The following is a representative sample of correspondence received on the subject from various scholars and academics from a variety of backgrounds. The bracketed  words were not in the original communication but have been added for clarification purposes or grammatical flow. None of the communicants have read Svendsen's thesis - although his claims were presented to them. The communicants were asked to comment on whether there was any substantial difference between heõs and heõs hou in regards to the question under consideration.
It should be stressed that while various scholars had varying opinions on whether Mary was perpetually virgin, not ONE academic, of the dozens who replied to the survey, concurred with Svendsen's rule on heõs hou.
"I would suggest that the expression offers no final solution either way. It is not EXCLUDED that Joseph and Mary had sexual relations after the birth of Jesus, but it is not EXCLUDED that they did not. [Raymond] Brown's assessment of the evidence makes that clear. Thus, a double tradition is possible. As far as Matthew 1:25 is concerned, the Roman Catholic (and Orthodox) Church has gone down one direction (and has every right to do so) while many Protestant Traditions have gone done the other (and they have every right to do so). What matters is that we accept the ambiguity of the expression, give a good basis for what we would like to defend ... and then respect those people who - generally for very good Christian reasons (here, often, to see Mary and Joseph in a genuine marriage) - think differently. - Rev. Francis J. Moloney, SDB, AM, STL, SSL, D.Phil., F.A.H.A. (1973), Catholic University, Department of Biblical Studies, School of Religious Studies, Past President of the Catholic Biblical Association.
"The Greek adverb is capable of many nuances, for example, see Zorrell's Lexicon Graecum [Paris, 1961]. In Matthew 1:25, the meaning must take into account the context. Here the evangelist is emphasizing that Joseph is not the biological father of Jesus; this meaning does not imply or suggest that sexual activity took place after the birth of Jesus." - Dr. Edward L. Bode, M.A., S.S.L., S.T.D.
"I have not done the necessary research to align myself with one or the other side in this debate. In general, I am very wary of arguments that depend heavily or exclusively on linguistic or syntactical uses to prove a point. Context is so heavily involved in making meaning that we would be ill-advised to try to establish an ironclad rule for the use of particles--at least unless we had a staggering number of examples." - Dr. Robert F. Hull Jr., M.Div, Ph.D, Professor of New Testament, Emmanuel School of Religion.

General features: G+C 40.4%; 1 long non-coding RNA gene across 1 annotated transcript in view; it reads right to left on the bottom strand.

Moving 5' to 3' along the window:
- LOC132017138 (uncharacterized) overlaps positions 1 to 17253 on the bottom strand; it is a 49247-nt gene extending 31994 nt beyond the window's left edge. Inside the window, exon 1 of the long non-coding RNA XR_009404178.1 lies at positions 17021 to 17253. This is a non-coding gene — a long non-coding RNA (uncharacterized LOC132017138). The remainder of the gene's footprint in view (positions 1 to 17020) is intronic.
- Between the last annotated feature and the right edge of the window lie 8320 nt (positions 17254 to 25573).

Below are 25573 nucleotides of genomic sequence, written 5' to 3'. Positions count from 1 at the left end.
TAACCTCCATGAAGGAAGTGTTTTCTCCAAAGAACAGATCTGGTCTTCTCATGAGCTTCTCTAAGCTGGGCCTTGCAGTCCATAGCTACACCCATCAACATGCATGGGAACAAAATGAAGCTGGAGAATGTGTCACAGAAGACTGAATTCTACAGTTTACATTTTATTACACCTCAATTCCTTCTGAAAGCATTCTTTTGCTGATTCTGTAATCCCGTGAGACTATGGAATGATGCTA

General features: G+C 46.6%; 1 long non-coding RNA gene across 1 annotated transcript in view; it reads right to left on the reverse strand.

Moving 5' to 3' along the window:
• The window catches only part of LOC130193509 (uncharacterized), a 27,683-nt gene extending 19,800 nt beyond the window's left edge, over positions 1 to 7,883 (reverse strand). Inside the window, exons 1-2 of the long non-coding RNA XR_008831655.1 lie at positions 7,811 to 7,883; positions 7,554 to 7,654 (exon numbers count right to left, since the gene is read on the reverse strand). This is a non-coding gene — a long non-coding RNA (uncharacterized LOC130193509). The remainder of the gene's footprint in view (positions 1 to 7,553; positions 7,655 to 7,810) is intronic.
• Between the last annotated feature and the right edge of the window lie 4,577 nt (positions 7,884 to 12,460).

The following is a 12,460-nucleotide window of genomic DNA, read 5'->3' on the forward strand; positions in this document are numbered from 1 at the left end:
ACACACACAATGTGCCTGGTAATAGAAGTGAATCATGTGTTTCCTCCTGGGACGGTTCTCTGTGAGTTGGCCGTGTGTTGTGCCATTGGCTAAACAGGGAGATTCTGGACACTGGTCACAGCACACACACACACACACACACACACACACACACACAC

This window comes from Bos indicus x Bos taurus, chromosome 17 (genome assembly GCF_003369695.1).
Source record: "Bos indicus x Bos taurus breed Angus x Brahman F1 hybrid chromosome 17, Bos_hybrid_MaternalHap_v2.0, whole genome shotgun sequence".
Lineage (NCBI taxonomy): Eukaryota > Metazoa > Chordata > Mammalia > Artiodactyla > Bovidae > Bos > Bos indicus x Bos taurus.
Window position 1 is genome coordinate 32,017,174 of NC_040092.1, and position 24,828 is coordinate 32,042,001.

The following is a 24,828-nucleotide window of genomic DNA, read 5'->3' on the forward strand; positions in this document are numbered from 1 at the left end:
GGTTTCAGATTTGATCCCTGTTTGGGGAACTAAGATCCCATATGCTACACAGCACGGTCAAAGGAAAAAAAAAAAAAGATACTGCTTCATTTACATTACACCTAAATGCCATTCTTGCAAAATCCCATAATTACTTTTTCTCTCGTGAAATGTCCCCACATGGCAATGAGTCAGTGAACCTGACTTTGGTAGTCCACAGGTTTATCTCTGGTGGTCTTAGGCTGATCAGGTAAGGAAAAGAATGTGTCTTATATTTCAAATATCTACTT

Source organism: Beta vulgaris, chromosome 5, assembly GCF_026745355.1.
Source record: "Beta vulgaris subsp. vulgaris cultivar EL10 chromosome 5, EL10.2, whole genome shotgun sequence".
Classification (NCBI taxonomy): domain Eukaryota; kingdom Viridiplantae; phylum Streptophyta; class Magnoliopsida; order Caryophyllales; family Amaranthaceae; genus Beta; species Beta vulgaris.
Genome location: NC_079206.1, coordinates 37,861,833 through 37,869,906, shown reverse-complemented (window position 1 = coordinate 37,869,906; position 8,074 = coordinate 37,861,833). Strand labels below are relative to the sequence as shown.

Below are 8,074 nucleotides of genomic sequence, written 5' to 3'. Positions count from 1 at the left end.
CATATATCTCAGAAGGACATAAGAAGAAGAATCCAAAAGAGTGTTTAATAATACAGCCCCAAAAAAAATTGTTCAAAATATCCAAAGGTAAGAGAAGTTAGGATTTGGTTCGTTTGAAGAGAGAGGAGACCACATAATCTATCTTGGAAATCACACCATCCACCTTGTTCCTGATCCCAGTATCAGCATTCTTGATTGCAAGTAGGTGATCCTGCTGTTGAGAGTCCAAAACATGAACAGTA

"One should always be suspicious of a linguistic argument that is coincidentally being used to further a sectarian position. Omitting LXX texts from consideration is especially arbitrary. It seems an enormously fine distinction to distinguish different ways a preposition is used to connect two clauses, then count the number of occurrences to draw a conclusion about its meaning in one particular instance - prepositions are the most notoriously ambiguous and flexible words in any language. This makes it doubly seem ideologically and not exegetically driven." - Dr. Kim Paffenroth, M.T.S., Ph.D
"It's essentially a non-problem. I assume the latter (or substitutes, e.g., heõs hotou) prevails in NT Koine and presumably what is missing in such expressions is a noun like chronou, until such time as . . .. The real issue, as I see it, has nothing to do with the alleged fine distinctions between heõs and heõs hou, but with the verb tenses and/or moods used in the various heõs hou clauses. It is these that may shift the meaning of heõs hou, which is simply (after all) an expansion of heõs which would have been adequate in and of itself in any of these expressions." - Rev. James. P.M. Walsh, S.J., B.D., Ph.L., Ph.D., NAB OT Rev. Comm.
"As in English, the Greek (or any other) word for 'until' (or 'while' or 'as long as') may imply either 'and then it stopped' or 'whether or not it continued after that', depending to some extent on the context. [It depends], inevitably, to some extent on the expectations or convictions of the reader, especially if of profound religious importance. Hence, I would have to give you two warnings: (1) no statistic or tabulation will ever succeed in eliminating completely the innate ambiguity in relation to the reader's Vorverstaendnis or expectations; (2) You must be intensely on guard against being influenced in any conclusions from your statistic which are frankly or subconsciously anticipated or hoped." - Rev. Robert North, S.J., M.A., S.S.D., Editor, Elenchus of Biblica.